Isaac Babel was the most prominent Jewish
Soviet writer of the 1920s and 1930s. That made him a logical choice to be the
face of the Popular Front and a lead-pipe cinch to be subsequently swept up in
the Stalinist Purges. Yet, decades later, questions still persist regarding his
final years in an NKVD prison and the fate of his large archive of unpublished
works. When the great writer’s grandson retraces his footsteps, he finds the
new Russia has not changed so very much from Soviet times in David Novack’s Finding Babel (trailer here), which opens this
Friday in New York.
During his own lifetime, Babel was
internationally acclaimed for Odessa
Tales and Red Cavalry, but the
latter’s often brutal depiction of the Red forces earned him suspicion within
the Party’s upper echelon. However, he was “useful” for a while, which is why
he was allowed to function as a sort of literary ambassador for the USSR in
Paris. However, the radically honest criticisms of post-revolutionary Soviet
society in his play Maria probably
sealed his fate.
Andrei Malaev-Babel’s pilgrimage in search
of his grandfather’s legacy stops in Paris, where the actor-drama teacher
advises a new production of Maria. He
also takes us to Ukraine, where the Odessa-born Babel is celebrated by average
citizens and high ranking government officials alike as a national hero. This might
be a good time to point out Putin’s propaganda machine is trying to make this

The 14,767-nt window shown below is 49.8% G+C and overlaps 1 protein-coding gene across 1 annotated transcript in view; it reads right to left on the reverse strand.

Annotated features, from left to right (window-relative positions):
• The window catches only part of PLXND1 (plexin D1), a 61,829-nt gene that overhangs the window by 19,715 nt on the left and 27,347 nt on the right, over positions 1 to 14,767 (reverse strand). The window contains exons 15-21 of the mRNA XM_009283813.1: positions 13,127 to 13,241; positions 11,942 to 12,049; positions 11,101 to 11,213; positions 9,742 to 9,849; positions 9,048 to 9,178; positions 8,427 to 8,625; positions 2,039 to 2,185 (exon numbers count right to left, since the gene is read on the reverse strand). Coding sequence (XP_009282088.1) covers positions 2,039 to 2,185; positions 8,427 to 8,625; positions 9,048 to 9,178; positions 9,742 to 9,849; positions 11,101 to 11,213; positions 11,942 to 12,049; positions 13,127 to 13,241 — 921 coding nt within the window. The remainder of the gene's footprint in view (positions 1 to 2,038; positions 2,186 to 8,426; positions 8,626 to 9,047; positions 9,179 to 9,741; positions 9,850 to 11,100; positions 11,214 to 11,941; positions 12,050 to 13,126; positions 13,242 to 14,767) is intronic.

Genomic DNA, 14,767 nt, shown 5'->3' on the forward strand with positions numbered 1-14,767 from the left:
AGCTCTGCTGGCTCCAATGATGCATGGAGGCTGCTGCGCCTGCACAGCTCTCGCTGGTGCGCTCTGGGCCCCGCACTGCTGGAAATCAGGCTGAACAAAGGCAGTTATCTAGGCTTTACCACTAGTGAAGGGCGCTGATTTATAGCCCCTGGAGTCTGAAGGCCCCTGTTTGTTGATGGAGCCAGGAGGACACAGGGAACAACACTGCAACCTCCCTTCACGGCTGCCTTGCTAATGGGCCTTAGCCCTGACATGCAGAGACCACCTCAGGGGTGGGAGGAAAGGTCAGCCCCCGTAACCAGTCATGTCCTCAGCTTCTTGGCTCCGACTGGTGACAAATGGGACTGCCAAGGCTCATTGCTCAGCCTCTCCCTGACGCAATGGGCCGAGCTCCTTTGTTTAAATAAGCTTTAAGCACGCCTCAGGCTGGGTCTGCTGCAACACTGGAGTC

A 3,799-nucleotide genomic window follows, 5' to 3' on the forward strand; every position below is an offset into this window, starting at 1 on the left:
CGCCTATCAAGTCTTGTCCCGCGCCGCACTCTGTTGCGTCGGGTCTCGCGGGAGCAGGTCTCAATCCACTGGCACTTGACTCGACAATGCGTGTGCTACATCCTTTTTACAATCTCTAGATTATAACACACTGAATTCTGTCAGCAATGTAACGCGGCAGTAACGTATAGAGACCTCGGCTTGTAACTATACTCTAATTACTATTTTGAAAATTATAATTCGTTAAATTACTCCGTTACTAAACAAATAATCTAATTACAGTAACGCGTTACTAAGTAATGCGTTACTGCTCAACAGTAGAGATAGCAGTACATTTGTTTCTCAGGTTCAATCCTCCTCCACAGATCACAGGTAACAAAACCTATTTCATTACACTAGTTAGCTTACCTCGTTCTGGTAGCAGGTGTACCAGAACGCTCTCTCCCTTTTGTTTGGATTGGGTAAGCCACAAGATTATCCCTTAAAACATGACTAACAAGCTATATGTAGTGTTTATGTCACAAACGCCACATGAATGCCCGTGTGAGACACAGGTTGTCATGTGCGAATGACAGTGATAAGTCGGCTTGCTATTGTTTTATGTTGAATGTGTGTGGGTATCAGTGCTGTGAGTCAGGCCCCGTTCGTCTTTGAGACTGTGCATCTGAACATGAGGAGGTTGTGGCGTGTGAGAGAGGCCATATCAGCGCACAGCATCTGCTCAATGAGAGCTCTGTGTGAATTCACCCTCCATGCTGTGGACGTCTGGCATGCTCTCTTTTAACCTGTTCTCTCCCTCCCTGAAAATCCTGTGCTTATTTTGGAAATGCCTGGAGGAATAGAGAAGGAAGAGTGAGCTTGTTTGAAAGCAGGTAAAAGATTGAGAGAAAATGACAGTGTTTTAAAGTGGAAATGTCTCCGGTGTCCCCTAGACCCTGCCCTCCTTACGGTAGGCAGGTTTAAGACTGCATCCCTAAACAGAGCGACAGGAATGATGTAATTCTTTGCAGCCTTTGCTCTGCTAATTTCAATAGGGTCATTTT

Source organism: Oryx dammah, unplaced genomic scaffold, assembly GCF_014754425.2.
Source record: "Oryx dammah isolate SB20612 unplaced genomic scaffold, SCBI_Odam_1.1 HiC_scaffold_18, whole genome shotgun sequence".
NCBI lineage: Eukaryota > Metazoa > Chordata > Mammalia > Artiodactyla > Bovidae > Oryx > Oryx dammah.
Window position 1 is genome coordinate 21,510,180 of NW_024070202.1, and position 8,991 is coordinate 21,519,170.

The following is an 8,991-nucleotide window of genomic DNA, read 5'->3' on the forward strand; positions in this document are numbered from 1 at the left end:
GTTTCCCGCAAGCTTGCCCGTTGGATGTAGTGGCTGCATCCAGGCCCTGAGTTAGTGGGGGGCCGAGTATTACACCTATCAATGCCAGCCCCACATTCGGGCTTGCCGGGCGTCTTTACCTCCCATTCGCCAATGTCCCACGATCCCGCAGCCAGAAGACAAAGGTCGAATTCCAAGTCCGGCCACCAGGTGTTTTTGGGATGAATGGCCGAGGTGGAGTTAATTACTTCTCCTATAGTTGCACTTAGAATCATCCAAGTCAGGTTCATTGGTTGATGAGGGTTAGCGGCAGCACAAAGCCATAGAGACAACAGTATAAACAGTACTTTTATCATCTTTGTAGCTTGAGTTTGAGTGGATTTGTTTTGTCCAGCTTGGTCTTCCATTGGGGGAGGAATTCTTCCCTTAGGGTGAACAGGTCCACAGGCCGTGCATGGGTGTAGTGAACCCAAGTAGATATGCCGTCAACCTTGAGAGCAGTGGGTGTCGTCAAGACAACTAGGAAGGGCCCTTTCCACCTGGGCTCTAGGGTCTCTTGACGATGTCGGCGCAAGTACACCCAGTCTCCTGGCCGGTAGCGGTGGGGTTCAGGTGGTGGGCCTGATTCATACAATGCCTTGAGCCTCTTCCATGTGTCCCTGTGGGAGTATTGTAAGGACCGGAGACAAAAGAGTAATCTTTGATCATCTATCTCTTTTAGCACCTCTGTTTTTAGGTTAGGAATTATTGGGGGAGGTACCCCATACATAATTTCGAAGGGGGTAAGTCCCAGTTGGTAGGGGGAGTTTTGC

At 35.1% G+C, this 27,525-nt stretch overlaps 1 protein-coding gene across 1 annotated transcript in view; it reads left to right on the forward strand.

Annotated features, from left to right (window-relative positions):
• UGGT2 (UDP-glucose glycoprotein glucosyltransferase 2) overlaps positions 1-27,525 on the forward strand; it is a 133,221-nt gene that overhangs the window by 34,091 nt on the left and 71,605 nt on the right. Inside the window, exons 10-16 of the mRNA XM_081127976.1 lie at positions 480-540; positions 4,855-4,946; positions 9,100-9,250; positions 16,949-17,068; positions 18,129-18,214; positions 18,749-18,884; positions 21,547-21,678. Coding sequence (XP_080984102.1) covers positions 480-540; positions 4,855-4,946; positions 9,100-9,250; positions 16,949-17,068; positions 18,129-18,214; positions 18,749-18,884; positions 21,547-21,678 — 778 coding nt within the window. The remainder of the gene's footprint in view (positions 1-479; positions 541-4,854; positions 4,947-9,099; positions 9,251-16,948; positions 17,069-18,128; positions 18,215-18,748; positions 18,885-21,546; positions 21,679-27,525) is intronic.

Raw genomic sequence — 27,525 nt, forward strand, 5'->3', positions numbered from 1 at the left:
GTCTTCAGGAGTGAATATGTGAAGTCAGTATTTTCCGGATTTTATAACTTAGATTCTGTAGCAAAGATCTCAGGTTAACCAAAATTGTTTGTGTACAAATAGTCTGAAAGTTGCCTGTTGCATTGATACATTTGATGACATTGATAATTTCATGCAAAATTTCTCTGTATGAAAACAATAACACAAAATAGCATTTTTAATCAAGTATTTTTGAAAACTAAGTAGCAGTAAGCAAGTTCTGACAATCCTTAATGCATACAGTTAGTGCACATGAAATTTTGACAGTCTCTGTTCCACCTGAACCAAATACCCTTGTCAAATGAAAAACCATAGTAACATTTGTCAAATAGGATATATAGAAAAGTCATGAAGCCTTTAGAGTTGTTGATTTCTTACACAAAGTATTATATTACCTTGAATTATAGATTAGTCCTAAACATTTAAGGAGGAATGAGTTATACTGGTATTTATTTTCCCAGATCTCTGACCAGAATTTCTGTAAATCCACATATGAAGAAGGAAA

nation synonymous with anti-Semitic nationalism. Eventually, Malaev-Babel
visits the Russian artist colony where his grandfather was arrested. Although
he has a pleasant visit with family friend Yevgeny Yevtushenko, the trip turns
sour when Malaev-Babel tries to visit the site of his grandfather’s arrest. It
seems that historic site now lies beyond the steel gates of a shadowy compound,
the owner of which has no reluctance to unleash his thugs on Maleav-Babel and
the film crew.
We very definitely get that sinking feeling
of “the more things change . . .” throughout Finding Babel, especially when the grandson makes a formal request
to see his grandfather’s KGB/NKVD files. Fortunately, investigative journalist
Vitaly Shentalinsky gives him a good idea of what to expect and strategies to
circumvent obstructions. Frankly, Shentalinsky could probably be a fascinating
subject of his own documentary. The same is probably true of Brother Victor.
Unlike so many in the Church hierarchy, the free-thinking monk openly equates
the new regime with that of the Communist era. Of course, he has a unique vantage
point at St. Catherine’s Monastery, the former site of Sukhanovo Prison, where
Babel was tortured.
Throughout Finding Babel, Liev Schrieber reads excerpts of Babel’s writings in
his best PBS voice. He brings out the poetry of Babel’s prose, which definitely
helps put him in literary perspective. Novack adds further color with vintage
black-and-white film clips of Yuri Shumsky playing Benya Krik, the Jewish
gangster anti-hero of Odessa Tales in
Vladimir Vilner’s 1926 Russian film.
Clearly, Novack (who also produced N.C. Heikin’s
outstanding Kimjongilia) is aware how
the evil legacy of Soviet Communism continues to reverberate in modern day
Russia and Ukraine. He tries not to beat us over the head with parallels, but
sometimes the Russians will do it for him. Yet, he never neglects Babel’s place
in cultural, socio-political, and family history. It is a film of great
sensitivity and rather unfortunately, significant modern relevancy. Highly
recommended for anyone interested Ukrainian and Russian history and literature,
Finding Babel opens this Friday
(10/28) in New York, at the Cinema Village.
Labels: Documentary, Isaac Babel, Ukraine